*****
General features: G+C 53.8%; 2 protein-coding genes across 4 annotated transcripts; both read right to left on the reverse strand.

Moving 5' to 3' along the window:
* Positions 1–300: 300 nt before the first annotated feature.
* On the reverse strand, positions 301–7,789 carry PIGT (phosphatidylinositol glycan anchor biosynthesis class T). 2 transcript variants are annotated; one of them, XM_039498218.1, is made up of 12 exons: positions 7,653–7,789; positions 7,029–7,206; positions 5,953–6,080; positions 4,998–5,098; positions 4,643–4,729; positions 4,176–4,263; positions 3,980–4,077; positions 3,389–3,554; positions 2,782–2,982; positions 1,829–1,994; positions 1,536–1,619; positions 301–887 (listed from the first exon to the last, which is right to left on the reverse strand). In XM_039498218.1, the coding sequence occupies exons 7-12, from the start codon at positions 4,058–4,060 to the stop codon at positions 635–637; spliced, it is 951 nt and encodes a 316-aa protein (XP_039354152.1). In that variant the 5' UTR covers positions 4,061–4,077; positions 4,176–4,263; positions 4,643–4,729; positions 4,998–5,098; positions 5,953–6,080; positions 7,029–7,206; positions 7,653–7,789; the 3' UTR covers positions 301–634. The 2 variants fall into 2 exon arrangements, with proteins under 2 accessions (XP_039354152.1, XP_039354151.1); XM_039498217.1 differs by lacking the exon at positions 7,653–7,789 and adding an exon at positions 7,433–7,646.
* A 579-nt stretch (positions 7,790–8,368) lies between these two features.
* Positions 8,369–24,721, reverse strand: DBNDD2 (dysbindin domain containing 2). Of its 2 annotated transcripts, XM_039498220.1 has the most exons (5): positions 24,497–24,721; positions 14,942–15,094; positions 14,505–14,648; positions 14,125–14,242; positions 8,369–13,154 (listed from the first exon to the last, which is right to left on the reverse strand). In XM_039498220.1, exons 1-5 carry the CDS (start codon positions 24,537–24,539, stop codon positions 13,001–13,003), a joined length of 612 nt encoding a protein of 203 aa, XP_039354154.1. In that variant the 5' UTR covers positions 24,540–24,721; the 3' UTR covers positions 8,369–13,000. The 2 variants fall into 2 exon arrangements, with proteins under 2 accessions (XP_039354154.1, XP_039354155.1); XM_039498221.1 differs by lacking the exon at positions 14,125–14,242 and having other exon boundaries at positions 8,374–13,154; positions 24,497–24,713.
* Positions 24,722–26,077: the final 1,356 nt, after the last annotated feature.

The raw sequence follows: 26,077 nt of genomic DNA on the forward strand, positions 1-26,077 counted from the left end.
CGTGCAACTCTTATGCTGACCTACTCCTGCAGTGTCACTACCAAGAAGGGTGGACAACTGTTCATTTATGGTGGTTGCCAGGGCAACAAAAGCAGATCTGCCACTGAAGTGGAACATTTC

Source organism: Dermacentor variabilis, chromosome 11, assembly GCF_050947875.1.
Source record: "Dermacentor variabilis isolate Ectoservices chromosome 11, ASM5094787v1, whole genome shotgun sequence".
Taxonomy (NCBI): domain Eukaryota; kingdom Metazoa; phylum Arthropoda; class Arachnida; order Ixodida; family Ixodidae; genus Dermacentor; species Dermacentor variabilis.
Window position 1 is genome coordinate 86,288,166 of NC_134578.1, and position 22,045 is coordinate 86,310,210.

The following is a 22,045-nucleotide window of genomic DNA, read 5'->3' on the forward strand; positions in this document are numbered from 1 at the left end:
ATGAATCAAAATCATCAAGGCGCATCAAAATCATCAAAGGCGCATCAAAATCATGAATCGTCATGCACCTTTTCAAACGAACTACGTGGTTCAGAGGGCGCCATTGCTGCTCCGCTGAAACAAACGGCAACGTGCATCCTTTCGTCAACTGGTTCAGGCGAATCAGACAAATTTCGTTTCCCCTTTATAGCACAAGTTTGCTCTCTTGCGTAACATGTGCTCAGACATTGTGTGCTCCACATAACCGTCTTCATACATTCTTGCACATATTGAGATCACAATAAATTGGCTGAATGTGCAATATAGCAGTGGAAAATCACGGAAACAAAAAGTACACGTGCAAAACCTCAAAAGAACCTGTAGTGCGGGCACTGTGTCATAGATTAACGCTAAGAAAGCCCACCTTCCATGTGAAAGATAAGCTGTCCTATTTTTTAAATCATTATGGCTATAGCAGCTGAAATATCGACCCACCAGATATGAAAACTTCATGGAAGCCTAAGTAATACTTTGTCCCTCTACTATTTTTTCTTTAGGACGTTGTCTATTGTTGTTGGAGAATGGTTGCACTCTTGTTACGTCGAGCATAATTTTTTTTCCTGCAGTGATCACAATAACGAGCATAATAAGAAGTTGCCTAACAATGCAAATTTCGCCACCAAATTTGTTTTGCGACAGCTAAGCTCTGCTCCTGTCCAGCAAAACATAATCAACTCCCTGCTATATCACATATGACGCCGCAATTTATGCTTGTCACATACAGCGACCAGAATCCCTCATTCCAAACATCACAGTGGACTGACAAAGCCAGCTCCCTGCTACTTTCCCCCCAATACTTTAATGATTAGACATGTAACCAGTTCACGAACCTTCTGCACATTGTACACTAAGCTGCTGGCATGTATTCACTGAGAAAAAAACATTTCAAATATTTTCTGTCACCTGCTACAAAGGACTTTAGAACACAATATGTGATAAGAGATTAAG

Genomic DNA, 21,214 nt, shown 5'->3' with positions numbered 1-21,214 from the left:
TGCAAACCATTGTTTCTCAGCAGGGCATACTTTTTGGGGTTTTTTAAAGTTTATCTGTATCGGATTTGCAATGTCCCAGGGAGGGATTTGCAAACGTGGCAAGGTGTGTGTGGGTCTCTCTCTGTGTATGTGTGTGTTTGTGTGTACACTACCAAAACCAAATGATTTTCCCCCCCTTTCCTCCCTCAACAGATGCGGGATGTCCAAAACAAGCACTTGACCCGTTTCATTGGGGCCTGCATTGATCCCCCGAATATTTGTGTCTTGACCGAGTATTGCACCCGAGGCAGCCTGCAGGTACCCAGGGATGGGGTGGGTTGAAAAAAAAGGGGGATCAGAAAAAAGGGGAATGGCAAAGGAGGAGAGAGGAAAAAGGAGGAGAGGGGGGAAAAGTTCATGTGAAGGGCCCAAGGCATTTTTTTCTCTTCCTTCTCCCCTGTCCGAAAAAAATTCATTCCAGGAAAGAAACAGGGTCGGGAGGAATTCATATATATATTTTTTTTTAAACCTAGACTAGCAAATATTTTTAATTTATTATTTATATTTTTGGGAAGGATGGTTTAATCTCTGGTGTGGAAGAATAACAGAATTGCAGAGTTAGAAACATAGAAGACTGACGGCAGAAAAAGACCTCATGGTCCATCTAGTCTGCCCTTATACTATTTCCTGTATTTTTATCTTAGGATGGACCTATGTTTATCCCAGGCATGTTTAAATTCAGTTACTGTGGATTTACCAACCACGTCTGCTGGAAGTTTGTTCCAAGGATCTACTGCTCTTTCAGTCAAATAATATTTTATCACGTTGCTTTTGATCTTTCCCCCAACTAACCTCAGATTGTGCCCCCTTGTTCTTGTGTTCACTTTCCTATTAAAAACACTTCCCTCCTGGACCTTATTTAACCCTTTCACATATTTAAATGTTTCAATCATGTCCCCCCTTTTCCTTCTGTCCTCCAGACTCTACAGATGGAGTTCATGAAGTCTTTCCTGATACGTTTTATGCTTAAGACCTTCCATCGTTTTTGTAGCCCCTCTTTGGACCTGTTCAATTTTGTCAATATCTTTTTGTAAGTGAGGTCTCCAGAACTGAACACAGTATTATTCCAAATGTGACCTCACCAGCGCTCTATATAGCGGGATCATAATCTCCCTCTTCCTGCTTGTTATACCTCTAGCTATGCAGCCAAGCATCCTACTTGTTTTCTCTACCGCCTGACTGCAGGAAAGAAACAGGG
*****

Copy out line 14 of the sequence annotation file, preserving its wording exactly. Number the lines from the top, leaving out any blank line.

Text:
The following is a 22,045-nucleotide window of genomic DNA, read 5'->3' on the forward strand; positions in this document are numbered from 1 at the left end: